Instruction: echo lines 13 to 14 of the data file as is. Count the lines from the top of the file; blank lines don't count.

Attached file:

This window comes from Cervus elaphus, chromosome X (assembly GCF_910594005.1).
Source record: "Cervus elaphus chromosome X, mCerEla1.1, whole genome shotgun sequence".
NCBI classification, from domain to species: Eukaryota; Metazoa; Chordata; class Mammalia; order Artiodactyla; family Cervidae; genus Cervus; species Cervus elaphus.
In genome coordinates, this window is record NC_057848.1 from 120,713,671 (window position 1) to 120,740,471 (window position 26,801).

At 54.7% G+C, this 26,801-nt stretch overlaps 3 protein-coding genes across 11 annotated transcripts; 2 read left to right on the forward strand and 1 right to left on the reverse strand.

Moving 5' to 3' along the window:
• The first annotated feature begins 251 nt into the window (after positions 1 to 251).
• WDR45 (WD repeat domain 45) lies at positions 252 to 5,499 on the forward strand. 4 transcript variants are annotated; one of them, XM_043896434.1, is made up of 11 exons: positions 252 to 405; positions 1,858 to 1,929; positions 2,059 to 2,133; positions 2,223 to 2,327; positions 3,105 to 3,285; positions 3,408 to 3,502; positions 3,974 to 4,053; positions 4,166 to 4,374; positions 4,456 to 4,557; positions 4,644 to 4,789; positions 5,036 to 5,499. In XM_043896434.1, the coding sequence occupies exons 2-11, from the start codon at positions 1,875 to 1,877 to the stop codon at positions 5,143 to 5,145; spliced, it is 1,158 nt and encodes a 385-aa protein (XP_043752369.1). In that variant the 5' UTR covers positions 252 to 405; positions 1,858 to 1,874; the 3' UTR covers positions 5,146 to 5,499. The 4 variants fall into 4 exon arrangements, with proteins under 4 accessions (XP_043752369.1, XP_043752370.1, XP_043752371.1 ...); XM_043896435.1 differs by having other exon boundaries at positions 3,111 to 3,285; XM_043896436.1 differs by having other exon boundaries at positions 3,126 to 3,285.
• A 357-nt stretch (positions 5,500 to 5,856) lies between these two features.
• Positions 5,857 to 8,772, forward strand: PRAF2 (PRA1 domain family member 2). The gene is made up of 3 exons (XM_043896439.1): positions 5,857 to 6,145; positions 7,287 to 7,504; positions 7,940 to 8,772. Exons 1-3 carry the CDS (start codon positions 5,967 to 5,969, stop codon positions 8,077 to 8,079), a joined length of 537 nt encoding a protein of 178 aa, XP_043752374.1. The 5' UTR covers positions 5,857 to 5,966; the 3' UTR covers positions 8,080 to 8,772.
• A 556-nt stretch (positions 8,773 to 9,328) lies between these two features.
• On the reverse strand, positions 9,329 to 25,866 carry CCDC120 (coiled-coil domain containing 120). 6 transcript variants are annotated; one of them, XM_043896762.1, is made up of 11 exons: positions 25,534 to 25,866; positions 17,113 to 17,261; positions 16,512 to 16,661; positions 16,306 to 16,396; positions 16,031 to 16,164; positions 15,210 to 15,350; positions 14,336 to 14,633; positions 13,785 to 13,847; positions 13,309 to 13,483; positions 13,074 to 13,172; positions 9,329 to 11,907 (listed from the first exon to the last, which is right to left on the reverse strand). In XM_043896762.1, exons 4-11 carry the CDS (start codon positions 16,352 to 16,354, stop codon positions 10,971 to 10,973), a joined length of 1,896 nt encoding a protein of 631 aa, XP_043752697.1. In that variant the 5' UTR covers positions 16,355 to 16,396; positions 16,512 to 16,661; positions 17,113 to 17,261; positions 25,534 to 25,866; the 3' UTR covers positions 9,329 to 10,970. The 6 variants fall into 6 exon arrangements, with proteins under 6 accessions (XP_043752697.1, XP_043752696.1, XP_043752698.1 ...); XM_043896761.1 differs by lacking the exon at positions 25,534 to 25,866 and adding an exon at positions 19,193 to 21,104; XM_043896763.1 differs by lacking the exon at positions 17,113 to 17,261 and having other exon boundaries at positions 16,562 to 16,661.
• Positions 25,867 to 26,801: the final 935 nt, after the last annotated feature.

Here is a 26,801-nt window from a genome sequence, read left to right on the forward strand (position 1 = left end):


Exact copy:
• Positions 25,867 to 26,801: the final 935 nt, after the last annotated feature.

Here is a 26,801-nt window from a genome sequence, read left to right on the forward strand (position 1 = left end):